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Higher expectations await Winnipeg Jets in post-lockout season

WINNIPEG - Last season, hockey fans in Winnipeg were just happy to have their beloved Jets back home.

It will be a different story when they return for their second campaign, a compressed season expected to begin later this month after the NHL and its players reached a tentative collective bargaining agreement to end the lockout Sunday.

After moving to Winnipeg from Atlanta, the Jets finished the 2011-12 season tied for 10th in the Eastern Conference, eight points out of a playoff spot with a 37-35-10 record.

The team could have gone winless and still been cheered on a nightly basis by its adoring fans, who had waited 15 years for the NHL to return to the city.

But now, after an extended off-season thanks to the work stoppage, the expectations will be higher for the Jets. Fans are expecting a tweaked roster to challenge for a post-season berth.

While the team wouldn't comment on the tentative agreement or the upcoming season Sunday, head coach Claude Noel said at the end of the 2011-12 campaign that the bar has to be raised.

"I was real patient this year, which was real good for me and I think it was good for the team," he said in April. "I'll be less patient next year."

The Jets did more adding than subtracting to their roster before the league locked out the players Sept. 15. The top 10 scorers from last year's team are all back to go along with the free-agent acquisitions of veteran forwards Olli Jokinen and Alexei Ponikarovsky.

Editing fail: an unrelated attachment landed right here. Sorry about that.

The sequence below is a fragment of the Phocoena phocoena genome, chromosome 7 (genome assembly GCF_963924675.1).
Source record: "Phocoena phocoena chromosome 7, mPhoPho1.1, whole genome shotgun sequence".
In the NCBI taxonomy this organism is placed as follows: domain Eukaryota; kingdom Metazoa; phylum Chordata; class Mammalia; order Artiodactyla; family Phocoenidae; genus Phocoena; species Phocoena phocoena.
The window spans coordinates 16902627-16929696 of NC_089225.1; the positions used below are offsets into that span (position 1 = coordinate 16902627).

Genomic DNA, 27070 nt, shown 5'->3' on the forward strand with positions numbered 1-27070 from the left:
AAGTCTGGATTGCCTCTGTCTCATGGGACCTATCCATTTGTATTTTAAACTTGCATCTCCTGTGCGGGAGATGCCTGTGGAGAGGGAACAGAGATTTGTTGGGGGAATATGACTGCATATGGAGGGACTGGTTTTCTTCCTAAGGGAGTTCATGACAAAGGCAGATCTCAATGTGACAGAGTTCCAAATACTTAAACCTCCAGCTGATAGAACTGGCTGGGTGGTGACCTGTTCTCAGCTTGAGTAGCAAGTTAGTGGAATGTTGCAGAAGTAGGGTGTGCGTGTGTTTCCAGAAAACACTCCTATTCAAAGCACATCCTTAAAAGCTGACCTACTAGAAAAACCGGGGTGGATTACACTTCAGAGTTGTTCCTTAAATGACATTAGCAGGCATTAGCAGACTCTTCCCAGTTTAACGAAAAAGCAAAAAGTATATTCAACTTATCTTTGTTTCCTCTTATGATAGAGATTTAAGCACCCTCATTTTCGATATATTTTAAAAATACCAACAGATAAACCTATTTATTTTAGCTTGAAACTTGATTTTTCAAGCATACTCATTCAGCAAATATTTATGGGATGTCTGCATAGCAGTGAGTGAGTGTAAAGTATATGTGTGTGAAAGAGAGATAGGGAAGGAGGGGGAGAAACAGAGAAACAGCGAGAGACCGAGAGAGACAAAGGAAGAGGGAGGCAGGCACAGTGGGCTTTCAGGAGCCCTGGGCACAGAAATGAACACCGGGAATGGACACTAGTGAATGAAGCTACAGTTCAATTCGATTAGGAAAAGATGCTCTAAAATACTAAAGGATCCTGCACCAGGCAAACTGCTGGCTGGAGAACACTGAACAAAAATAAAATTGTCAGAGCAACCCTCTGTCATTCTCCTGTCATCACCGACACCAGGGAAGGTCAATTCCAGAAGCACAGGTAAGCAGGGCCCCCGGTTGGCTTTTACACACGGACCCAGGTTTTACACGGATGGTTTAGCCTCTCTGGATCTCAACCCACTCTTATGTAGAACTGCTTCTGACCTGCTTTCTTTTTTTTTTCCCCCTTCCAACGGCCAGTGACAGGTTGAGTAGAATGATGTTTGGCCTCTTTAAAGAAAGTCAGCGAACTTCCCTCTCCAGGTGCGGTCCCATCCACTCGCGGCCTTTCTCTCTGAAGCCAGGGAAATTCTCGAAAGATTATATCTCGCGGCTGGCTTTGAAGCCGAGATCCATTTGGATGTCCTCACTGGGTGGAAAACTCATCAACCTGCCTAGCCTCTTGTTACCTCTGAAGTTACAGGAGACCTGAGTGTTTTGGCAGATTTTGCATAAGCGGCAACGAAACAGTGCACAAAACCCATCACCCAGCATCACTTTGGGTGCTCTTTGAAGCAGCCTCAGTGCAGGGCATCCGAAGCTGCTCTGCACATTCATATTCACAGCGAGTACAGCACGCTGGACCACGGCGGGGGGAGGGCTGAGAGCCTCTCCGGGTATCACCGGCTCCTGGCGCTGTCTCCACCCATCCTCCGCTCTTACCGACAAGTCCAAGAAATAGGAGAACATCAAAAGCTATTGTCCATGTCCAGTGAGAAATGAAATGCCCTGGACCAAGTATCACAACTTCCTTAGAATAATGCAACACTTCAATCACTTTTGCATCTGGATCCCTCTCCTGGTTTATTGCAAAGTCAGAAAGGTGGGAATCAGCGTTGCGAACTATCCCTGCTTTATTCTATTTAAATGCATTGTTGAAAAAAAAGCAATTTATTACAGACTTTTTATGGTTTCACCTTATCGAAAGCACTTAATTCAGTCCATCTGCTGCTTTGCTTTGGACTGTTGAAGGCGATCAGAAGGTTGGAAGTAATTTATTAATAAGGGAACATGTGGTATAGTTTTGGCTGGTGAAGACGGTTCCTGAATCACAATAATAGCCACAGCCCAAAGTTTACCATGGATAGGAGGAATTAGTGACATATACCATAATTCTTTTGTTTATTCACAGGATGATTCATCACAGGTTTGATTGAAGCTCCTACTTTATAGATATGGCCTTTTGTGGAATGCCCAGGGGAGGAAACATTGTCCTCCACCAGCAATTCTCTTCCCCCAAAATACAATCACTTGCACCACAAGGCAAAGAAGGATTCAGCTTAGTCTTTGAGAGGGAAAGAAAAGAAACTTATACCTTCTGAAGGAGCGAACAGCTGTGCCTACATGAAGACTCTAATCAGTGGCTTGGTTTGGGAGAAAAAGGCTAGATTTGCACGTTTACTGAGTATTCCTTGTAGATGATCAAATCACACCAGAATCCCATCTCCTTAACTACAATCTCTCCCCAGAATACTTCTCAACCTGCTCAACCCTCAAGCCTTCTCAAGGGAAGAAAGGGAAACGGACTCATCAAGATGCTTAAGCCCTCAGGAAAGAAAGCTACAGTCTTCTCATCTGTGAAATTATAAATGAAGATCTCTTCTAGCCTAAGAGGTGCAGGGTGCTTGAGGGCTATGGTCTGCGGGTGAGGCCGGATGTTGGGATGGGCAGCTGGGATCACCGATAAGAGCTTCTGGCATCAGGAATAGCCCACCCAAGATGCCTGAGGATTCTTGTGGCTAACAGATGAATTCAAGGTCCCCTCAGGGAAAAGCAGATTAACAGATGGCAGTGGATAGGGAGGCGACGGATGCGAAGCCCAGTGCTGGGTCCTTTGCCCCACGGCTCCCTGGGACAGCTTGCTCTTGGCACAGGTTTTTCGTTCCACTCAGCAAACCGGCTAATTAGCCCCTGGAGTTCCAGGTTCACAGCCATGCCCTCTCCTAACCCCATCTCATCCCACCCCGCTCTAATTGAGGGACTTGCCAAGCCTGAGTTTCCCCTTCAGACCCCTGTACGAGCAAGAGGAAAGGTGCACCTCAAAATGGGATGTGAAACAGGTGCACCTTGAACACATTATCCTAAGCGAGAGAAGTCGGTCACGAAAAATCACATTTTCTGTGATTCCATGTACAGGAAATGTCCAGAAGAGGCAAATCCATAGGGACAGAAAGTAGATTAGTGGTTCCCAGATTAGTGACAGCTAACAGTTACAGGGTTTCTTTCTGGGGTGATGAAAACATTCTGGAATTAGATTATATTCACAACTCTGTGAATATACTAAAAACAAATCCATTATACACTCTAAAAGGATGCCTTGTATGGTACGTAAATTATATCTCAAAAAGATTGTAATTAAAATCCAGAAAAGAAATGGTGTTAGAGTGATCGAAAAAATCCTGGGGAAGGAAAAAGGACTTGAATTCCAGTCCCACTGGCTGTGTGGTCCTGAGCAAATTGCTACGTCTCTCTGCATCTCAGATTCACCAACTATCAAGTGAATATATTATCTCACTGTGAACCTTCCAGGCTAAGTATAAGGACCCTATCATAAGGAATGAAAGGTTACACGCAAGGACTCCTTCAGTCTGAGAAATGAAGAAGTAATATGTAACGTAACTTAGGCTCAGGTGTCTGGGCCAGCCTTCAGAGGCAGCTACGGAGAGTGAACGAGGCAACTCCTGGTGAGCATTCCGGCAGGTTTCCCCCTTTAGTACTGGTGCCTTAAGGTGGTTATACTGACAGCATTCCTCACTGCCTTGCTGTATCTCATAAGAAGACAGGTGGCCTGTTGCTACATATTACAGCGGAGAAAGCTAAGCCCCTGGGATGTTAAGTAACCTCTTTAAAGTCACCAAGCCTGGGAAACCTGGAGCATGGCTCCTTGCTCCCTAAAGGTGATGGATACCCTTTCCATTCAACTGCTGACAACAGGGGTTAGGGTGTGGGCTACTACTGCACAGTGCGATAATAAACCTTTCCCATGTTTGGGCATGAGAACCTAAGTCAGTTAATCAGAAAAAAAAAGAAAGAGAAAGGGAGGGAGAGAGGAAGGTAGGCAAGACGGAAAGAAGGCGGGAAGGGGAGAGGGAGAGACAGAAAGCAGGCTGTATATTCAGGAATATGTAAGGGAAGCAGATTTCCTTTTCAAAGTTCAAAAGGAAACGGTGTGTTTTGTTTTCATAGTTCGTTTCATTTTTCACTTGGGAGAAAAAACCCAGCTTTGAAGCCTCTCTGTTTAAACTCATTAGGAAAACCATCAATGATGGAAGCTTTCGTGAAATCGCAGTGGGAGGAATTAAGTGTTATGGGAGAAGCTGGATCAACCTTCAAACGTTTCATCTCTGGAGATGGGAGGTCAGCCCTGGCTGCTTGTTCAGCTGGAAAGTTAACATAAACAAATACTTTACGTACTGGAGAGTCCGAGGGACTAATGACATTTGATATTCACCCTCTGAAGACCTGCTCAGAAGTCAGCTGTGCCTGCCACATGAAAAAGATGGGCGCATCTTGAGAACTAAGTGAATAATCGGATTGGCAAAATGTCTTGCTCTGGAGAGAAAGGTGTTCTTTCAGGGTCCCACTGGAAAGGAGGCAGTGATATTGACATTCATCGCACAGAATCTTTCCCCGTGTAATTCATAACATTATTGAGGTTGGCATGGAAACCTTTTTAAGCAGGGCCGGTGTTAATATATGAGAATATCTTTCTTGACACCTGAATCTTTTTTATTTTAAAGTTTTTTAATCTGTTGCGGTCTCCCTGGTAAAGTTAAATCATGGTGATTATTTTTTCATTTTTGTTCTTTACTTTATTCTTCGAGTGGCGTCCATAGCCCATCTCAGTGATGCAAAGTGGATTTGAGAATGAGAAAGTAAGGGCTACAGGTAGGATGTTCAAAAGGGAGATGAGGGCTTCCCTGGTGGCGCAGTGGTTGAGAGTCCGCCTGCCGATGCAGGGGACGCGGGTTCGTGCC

While they'll be expected to give the team some added scoring punch, the Jets' success or failure in 2013 is more likely to be determined at the other end of the ice. The team finished 12th in league in goals scored last season, but was 26th in goals against.

Ondrej Pavelec started 67 games in net, posting below-average numbers but making enough highlight-reel saves to earn a five-year, US$19.5-million contract in the summer. It was later discovered that—without the Jets' knowledge—he had pled guilty to a drunk-driving charge in his native Czech Republic shortly before agreeing to the deal.

The only Jets player who will face comparable scrutiny this year is 21-year-old forward Evander Kane, whom the team signed to a six-year, $31.5-million deal right before the lockout started. Kane is coming off a 30-goal season, and the Jets believe he can become a superstar. But Jets fans couldn't have been happy to see their prized forward score just one goal (and add zero assists) in a 12-game stint in the KHL in the fall.

Combine the financial commitment with Kane's tendency to stir up controversy off the ice—most recently, he posted a photo of himself on Twitter holding two large stacks of cash on a Las Vegas balcony—and patience will be thin if he doesn't score early and often.

Kane was showing his support for the fans Sunday.

"FINALLY! The NHL has come back to the millions and MILLIONS of the games fans," he tweeted.

Several other questions will be answered soon in the abbreviated training camp:

—Will Mark Scheifele stick? The team's first-round pick in the 2011 draft had eight points for Canada at the recent world junior hockey championship, and will have a chance to make the team—at least to start the season.

—Is Zach Bogosian healthy? The 22-year-old defenceman, who averaged more than 23 minutes of ice-time last year, had off-season wrist surgery five months ago and should be getting close to 100 per cent.

—Is Big Buff in shape? Offensive defenceman Dustin Byfuglien was never in the kind of shape the team wanted last year. With no in-person contact with trainers for nine months, his weight and conditioning is anyone's guess.



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